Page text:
♦ Reflective Thinking – is used in Mita as Dewey and Schoen used it as an active, persistent, and carefully considered belief about knowledge, with evidence in reflective practice. Leaders learn to create more accurate conclusions through reflection thinking that offers an awareness of what they know and what they expect to find out. Leaders guide innovation through actively participating in and facilitating reflective thinking, in ways that lead them to question, Where to from here?
♦ Differentiated Knowledge and Skill Acquisition – People are valued human capital – all at differing developmental stages – and leaders who consider different workplace preferences, also tend to accommodate a variety of skill development opportunities. To lead innovation is to welcome different approaches to a shared set of high standards. Mita engages Anderson’s 2007 that shows how differentiated learning and leading includes people’s preferences and interests. These will later be evidenced in Mita’s 2-footed questions which relate people interests and experiences to workplace skills.
♦ Constructivism – shows how humans generate knowledge, skills and meaning from their experiences. Piaget included people’s play and other activities as significant to their cognitive development, and Mita uses that sense of inclusion in leadership strategies. In Mita Certifications and roundtables, leaders learn in informal settings to explore brain facts and to practice brainpowered strategies in ways that generate discoveries and improve their own leadership growth.
♦ Socially Constructed Meaning – comes with workplace settings that encourage team inquiry, wait time in discussions, reviews of what is known before expectations of mastery over unknown skills. People are view as complex and multi-dimensional which is why questions are used to seek reasoning and evidence, facilitate thought processes and to encourage innovative results. This is done through peer mentoring, small group projects and skills taught for tone that values opposing views and builds goodwill with those who disagree. Mita™ engages Vygotsky’s notions of how people make finer meanings within a social context. This includes constructivist von Glasersfeld’s sense that there is no single valid methodology and that qualitative research is a valid approach for accurate results in social sciences.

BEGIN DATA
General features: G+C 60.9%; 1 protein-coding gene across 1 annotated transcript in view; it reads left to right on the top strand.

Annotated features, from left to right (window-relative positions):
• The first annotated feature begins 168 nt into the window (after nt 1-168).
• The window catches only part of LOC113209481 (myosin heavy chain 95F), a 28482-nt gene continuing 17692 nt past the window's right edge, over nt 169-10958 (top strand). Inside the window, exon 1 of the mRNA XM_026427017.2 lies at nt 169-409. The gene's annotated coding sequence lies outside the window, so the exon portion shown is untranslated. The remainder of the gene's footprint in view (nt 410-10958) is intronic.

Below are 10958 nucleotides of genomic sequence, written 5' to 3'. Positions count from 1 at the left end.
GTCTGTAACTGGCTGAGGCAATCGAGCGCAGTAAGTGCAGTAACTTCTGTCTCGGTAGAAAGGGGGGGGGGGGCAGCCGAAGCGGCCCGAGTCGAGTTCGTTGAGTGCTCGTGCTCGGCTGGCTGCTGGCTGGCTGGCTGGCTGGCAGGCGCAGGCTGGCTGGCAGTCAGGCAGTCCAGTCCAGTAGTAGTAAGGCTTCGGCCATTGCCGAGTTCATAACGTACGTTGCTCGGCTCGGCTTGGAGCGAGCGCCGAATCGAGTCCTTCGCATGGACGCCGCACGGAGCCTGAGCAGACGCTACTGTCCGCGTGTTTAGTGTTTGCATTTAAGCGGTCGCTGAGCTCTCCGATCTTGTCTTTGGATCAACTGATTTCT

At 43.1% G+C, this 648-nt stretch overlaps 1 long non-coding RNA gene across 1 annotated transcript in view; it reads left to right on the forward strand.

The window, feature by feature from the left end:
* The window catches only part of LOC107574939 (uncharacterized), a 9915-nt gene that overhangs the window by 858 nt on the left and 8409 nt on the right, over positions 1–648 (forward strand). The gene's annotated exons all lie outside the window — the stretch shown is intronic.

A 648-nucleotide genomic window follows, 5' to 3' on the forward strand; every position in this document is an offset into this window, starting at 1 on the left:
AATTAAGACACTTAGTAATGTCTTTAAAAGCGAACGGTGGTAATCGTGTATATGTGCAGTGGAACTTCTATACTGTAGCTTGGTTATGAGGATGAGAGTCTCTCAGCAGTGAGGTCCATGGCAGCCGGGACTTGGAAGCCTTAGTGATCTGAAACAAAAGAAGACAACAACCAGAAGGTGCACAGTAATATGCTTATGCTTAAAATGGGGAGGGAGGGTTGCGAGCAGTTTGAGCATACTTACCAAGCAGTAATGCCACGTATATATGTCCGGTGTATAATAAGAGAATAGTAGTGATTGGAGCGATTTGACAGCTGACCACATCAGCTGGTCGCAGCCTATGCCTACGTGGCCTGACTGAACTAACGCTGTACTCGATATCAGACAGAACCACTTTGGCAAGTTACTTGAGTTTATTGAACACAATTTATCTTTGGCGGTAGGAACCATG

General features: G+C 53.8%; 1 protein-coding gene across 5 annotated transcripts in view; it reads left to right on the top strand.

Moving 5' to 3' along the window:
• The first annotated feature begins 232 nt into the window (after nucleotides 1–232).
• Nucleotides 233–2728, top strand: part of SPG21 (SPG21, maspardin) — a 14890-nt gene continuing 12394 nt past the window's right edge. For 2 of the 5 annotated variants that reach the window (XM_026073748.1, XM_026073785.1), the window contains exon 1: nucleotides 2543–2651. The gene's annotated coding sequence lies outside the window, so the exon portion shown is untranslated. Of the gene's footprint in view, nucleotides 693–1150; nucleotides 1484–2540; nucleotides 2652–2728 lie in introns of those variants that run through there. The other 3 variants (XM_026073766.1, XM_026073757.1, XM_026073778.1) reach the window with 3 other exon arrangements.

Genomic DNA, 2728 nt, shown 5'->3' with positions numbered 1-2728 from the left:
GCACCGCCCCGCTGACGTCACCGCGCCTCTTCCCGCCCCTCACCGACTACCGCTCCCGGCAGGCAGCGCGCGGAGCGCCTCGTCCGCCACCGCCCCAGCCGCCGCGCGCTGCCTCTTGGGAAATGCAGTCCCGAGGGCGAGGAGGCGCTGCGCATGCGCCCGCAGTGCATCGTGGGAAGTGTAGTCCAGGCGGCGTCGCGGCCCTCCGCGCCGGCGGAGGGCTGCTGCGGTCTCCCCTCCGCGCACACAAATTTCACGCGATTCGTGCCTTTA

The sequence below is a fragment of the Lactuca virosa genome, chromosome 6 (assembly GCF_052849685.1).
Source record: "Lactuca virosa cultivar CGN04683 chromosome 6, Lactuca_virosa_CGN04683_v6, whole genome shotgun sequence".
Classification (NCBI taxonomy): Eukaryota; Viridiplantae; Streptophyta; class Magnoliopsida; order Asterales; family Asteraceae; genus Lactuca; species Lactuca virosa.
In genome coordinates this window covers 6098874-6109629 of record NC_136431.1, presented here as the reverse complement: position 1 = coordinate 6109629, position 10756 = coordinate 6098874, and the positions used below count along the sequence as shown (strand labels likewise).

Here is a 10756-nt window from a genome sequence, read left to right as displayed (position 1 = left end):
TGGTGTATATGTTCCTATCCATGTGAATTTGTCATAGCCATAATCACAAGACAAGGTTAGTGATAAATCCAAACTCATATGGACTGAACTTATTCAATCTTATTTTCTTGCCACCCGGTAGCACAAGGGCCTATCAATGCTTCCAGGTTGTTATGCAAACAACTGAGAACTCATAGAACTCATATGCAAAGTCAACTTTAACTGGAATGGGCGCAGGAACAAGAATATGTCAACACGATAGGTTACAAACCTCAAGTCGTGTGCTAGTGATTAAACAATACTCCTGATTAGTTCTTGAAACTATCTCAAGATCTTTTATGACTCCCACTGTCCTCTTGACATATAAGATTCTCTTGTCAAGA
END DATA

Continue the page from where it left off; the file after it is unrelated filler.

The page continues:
♦ Evidence Based Practices – refers to the empirically supported applications of brain based approaches with higher motivation and achievement for all participants. In the past decade, evidence based practices have been encouraged by groups such as the American Psychological Association and others in diverse fields – so that members are expected to carry out investigations that support or reject their interventions and leadership practices. Pressure for evidence based practices comes from many population groups, which increasingly demand evidence of useful and innovative approaches at work.
♦ Performance Based Approaches – All skill development in Mita Leadership Certification is designed for performance based responses. In other words Mita applied scientific and proven principles about how people learn, think, remember, and apply. To that end the sessions provide clearly stated targets. Each module is designed to directly apply to the participant’s work beyond brain based certification. The sessions negotiate specific components that relate to interests, and abilities of participant leaders and learners. All sessions offer opportunities to practice skills and get immediate feedback. In order to become certified all leaders demonstrate competency in brain based smart skills identified for quality workplace performance.